Anyone who has ever created something new is granted the right to baptize it. However, given that they are born under the sign of destruction and disruption, viruses are an exception to this rule.
Normally, you would not expect anything in the "John Jr." vein. Any hint as to the identity of virus creators would probably get them into trouble. Plus, in order to avoid adding to the glory of malware authors antimalware producers will probably re-name the malware samples they discover. And the naming trouble does not stop here. A scenario where several antimalware labs simultaneously conduct research on the same new malware sample is not that uncommon. In this case, the first to publicly announce the discovery gets to give it a name.
Aside from creativity and authorship, virus naming also raises the issue of utility. Confronted with an overwhelming malware population, researchers and antimalware producers have understood how important it is to approach the naming process systematically. All in all, simple logic calls for malware names that contain information the industry can recognize: the affected platform, the virus family name and its spreading method.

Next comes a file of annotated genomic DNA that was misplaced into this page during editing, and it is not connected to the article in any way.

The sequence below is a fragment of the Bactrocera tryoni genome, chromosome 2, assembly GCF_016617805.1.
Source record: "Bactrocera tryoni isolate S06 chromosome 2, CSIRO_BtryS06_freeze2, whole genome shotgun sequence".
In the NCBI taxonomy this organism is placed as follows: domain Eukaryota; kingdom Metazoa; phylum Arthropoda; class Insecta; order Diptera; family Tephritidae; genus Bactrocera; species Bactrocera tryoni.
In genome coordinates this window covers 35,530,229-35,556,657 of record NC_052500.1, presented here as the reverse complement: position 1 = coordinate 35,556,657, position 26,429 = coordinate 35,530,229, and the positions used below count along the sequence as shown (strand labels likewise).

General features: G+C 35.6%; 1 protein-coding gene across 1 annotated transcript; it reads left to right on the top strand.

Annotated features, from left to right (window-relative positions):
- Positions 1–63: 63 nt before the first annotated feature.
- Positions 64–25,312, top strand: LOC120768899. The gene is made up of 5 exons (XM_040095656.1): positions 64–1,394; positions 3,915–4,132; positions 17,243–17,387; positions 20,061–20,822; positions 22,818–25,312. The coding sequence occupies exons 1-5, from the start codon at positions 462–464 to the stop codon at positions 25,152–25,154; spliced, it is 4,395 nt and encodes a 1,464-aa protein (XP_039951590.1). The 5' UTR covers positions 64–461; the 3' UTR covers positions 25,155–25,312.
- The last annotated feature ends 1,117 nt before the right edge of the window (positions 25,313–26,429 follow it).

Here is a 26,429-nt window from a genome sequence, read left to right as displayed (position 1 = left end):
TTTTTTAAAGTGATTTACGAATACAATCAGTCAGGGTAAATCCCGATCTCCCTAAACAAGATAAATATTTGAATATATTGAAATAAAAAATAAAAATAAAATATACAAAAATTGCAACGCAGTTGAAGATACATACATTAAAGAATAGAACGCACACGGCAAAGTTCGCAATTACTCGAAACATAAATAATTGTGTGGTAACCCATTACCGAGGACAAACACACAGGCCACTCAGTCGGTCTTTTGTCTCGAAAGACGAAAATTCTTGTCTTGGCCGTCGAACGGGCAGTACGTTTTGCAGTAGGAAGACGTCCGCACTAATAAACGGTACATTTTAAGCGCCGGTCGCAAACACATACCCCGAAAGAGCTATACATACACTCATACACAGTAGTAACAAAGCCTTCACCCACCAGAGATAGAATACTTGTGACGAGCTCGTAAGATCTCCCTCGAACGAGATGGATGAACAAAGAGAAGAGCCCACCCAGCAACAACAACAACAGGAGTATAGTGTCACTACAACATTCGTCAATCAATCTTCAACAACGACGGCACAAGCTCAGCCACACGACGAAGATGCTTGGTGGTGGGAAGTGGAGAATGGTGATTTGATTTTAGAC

This whitepaper aims to summarize the efforts that have been invested into creating a coherent, unanimously accepted and, most of all, efficient malware naming system as well as to briefly dwell on how these regulatory attempts are reflected in practice.